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Atrocious Murder At Dundry

This was the headline across page 5 of The Bristol Penny Observer  #102 Jan 12 1861 and the newspaper article took most of the page, going into great detail.   The victim was Sarah Waterman aged 73, who died from severe head injuries.   Her husband George Waterman 75, had served with the 9th Regiment of Foot in the Penninsular campaign and was awarded a Waterloo Medal with three bars, but nearly lost his life in his later years as a Chelsea Pensioner during this horrific attack.   The paper went on to say:-

They lived in their own cottage with an acre of ground and did not work.   Local rumours that they had money were not founded.   Only enough for their own needs.
Their cottage was described by the reporter as 'barren, desolate and deserted'.

As you proceed through a lane leading from the old church at Dundry, you discover about a couple of hundred yards from the edifice, a double roof of tiles, on about a level with the surface of the road. . . . The house is built on a steep declivity, at the foot of which are a valley of considerable size and thick woodland country.
From this description I took the lane from the A38 Bristol to Bridgewater road turning at Barrow Common towards Dundry.   As I rounded a sharp bend on the hill approaching the village I saw the telltale red tiles of the roof below me.   Much of the thick woodland country has been replaced by the open fields of modern agriculture, with the suburbs of Bristol now extending to less than half a mile away, but the little house nestled into a very steep bank exactly as described.

I left the car and climbed down a very steep path running along the side of the bank to reach the house and was greated by an elderly lady who had lived there since childhood.   Not knowing how she would react to being told that there had been a murder there some 135 years ago, I broached the subject of the history of her house with some caution.   "Oh!, you have come about the murder?" she asked, so that problem was quickly resolved.   She showed me some press cuttings from a local paper in 1961 telling the story of a hundred years before.   Unfortunately the journalist had been strong on story and weak on facts.   I told my host the true happenings of that evening in January 1861.   This story is taken mainly from the Bristol Penny Observer over a three month period in 1861 which I have quoted where possible, family details are from my own research.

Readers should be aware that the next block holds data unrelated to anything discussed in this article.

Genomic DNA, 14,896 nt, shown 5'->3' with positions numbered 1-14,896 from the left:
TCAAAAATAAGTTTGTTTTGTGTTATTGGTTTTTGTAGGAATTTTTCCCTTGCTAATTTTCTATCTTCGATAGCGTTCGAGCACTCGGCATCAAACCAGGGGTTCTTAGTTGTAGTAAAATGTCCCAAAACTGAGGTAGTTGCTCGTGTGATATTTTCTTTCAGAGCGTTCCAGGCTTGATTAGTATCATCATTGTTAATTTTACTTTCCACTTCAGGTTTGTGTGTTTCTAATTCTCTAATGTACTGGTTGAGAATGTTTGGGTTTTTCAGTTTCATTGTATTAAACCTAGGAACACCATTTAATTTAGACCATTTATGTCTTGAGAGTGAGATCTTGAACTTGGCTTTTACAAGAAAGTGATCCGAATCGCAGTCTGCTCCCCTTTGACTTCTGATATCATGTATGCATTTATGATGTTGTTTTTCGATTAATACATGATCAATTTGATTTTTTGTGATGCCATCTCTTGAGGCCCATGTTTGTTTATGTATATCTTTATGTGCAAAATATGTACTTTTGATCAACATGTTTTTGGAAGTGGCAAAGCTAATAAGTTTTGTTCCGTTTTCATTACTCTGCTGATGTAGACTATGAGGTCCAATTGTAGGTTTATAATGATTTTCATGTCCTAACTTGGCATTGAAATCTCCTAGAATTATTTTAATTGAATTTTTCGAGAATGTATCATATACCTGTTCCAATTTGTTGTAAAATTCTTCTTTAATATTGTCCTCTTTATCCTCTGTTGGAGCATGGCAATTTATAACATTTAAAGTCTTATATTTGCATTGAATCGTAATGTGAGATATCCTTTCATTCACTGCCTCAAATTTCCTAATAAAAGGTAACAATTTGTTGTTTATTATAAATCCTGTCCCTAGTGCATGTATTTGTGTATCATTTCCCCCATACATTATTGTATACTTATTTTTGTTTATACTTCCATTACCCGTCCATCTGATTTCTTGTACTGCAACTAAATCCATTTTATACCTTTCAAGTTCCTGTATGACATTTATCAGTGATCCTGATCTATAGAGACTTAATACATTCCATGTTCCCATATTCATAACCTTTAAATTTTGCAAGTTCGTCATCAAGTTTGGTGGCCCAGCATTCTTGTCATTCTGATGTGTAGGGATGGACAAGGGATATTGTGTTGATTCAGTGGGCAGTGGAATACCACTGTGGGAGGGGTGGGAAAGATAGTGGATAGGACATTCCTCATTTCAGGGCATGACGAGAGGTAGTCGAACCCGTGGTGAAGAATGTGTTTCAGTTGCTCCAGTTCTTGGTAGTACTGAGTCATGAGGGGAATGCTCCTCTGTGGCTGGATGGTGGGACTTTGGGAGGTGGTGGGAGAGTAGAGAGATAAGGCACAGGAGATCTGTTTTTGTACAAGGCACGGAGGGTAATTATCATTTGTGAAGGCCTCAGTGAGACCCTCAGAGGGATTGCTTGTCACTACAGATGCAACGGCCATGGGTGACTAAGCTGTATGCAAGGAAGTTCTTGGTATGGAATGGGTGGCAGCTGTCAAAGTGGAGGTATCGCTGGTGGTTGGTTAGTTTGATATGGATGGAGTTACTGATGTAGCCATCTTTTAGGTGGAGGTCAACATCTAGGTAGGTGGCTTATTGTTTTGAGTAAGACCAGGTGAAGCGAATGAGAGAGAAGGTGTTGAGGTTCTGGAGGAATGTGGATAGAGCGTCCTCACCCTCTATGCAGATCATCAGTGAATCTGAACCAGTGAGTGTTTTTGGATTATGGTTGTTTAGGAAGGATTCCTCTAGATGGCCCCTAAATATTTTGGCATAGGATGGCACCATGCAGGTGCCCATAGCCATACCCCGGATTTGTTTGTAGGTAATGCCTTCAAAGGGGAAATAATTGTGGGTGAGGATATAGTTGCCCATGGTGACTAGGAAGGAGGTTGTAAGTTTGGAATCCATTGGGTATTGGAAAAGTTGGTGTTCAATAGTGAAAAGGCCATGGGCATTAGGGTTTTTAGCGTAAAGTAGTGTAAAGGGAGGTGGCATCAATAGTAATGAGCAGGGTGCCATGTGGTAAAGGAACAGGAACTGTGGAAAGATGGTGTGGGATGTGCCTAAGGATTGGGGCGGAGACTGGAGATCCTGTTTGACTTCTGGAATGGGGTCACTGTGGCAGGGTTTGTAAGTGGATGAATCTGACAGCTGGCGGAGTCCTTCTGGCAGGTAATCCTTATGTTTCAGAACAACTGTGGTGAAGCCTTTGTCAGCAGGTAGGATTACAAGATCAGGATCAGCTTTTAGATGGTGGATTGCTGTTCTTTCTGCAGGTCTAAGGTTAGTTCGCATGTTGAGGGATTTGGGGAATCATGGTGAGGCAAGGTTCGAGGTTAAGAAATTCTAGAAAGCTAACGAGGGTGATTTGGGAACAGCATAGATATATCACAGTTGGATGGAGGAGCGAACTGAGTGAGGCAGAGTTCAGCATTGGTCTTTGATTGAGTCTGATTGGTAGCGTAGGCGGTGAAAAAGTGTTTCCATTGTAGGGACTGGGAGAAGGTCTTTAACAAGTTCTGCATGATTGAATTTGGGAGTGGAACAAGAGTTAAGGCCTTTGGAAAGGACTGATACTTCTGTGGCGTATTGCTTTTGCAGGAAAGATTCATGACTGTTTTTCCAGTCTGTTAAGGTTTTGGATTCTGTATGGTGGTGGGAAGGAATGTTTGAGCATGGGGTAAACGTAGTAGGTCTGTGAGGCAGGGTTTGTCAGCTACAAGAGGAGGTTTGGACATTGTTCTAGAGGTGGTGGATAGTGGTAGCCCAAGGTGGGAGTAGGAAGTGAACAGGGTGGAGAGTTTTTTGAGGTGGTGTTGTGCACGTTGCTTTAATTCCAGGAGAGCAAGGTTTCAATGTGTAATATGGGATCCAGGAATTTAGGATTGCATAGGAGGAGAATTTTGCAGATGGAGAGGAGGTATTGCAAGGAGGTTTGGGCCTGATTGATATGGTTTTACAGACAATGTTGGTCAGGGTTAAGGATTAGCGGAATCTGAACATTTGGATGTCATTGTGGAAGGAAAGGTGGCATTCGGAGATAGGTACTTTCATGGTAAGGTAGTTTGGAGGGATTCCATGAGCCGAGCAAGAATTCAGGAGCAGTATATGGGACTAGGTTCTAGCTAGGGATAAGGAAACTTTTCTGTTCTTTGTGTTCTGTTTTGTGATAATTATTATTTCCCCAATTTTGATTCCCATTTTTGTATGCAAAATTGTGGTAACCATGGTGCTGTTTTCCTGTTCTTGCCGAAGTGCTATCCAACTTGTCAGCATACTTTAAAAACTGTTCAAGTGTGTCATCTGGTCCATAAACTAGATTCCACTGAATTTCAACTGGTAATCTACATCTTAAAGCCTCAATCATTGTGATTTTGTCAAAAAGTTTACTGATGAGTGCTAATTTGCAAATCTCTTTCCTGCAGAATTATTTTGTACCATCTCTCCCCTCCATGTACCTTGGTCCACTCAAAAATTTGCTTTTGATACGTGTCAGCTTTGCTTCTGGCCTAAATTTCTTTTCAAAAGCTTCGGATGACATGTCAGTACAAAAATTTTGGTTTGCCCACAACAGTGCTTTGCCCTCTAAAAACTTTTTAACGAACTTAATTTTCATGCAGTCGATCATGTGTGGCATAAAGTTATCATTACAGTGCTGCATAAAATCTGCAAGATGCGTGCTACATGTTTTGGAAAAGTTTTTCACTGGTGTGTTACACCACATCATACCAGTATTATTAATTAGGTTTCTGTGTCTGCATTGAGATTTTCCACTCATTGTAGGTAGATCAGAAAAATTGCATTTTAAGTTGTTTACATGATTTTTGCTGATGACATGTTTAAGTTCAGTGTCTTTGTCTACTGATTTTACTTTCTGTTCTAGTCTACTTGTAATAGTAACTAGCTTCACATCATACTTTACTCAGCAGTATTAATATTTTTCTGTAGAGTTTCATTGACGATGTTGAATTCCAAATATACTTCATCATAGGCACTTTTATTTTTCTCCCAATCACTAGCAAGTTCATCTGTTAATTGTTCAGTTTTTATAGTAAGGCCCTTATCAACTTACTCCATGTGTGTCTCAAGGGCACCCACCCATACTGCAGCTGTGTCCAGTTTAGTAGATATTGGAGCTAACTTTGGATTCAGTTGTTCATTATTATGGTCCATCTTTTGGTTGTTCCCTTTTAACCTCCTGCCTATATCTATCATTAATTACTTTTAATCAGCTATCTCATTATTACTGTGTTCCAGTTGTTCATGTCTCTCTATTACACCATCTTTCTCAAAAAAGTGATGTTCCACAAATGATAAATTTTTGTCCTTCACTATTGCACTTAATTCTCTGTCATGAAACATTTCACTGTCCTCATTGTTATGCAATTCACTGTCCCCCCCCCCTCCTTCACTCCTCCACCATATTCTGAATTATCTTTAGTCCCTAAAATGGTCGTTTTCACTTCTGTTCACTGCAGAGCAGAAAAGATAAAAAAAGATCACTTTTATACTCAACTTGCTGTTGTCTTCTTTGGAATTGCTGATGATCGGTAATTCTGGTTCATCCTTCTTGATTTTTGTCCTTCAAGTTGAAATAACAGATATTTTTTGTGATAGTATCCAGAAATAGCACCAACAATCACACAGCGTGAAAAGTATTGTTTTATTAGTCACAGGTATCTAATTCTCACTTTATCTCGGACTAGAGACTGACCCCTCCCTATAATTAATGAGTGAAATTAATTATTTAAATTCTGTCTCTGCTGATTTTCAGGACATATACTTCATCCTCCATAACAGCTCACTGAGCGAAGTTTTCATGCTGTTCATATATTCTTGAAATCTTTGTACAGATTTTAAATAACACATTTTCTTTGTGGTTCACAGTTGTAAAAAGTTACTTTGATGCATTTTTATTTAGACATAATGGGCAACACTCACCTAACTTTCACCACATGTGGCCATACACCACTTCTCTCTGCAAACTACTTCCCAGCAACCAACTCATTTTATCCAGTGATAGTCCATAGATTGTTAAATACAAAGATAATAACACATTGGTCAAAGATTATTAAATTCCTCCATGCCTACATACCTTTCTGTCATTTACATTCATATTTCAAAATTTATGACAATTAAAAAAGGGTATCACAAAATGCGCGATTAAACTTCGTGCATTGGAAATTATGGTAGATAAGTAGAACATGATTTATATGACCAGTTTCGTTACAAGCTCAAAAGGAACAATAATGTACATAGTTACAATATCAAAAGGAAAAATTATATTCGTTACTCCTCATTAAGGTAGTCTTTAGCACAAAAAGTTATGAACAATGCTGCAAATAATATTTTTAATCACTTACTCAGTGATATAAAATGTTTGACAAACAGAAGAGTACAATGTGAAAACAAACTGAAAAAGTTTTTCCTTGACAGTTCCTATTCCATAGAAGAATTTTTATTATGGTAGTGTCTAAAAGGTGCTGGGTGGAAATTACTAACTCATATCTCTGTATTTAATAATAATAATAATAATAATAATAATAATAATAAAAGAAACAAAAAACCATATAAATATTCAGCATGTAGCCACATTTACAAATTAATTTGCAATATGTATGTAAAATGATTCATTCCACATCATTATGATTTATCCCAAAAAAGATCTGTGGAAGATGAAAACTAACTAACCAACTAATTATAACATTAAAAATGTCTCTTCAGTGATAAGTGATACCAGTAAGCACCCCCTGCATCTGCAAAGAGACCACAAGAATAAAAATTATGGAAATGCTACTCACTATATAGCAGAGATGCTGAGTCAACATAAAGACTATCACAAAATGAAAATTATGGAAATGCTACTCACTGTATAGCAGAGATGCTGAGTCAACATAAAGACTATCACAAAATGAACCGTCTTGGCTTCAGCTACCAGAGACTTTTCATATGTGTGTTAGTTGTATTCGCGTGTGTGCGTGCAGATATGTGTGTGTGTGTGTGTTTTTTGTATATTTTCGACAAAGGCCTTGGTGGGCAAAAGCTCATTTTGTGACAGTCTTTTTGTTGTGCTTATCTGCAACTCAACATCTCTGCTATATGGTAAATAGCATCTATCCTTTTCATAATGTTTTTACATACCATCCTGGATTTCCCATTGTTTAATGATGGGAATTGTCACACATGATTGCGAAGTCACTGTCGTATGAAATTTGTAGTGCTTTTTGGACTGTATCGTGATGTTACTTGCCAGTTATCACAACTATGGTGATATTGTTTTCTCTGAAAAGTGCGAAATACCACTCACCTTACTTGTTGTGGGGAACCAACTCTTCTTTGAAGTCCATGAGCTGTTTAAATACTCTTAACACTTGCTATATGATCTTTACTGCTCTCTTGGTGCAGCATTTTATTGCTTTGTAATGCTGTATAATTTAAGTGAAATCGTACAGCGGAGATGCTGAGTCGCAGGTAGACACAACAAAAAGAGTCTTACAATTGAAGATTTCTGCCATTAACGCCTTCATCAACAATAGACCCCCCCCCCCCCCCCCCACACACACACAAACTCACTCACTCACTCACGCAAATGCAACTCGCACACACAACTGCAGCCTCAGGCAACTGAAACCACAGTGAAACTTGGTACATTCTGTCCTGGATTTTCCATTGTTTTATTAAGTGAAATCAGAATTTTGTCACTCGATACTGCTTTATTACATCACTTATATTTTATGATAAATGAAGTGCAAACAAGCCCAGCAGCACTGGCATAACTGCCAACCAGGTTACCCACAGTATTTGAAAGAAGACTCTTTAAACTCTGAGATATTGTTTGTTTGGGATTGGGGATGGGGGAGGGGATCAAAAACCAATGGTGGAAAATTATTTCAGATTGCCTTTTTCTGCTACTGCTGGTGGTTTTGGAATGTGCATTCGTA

Samuel Wedmore of Failand was born in about 1803 and married Sarah Ogburn in 1823 at St. James in Bristol.   They had about a dozen children at least two of whom didn't reach adulthood.   Mary was their eldest surviving daughter and Matthew the eldest son.   Then there were William, Emma, Eliza [died], Zipporah [died aged 7], Charles, Clara, John, Samuel and finally Zipporah.   The naming of a child after an older sibling who had already died was not uncommon.   Samuel was a labourer but the couple were well known at Clifton as dealers in rabbits, which were obtained from the neighbouring estates of Sir W. Miles, and Sir Grevile Smyth.   Samuel died in 1854 and during the season his widow still carried on the occupation at Clifton, where two of her unmarried daughters were in service.   William was a labourer and gardener, Matthew a labourer and waterman in the quays of Bristol, John a coal miner, Samuel jnr. an agricultural labourer and Charles turned from labouring to join the army.

Charles was home on leave at the end of 1860 and had to return to his unit at the end of December.   Reluctant to do so and cheered by drink he thought of other ways to make some money.   He walked to Dundry where his brother William now lived with his wife Sarah and three young children, who had recently bought the house from his uncle George Waterman.   Unfamiliar with the location Charles stopped to ask for directions.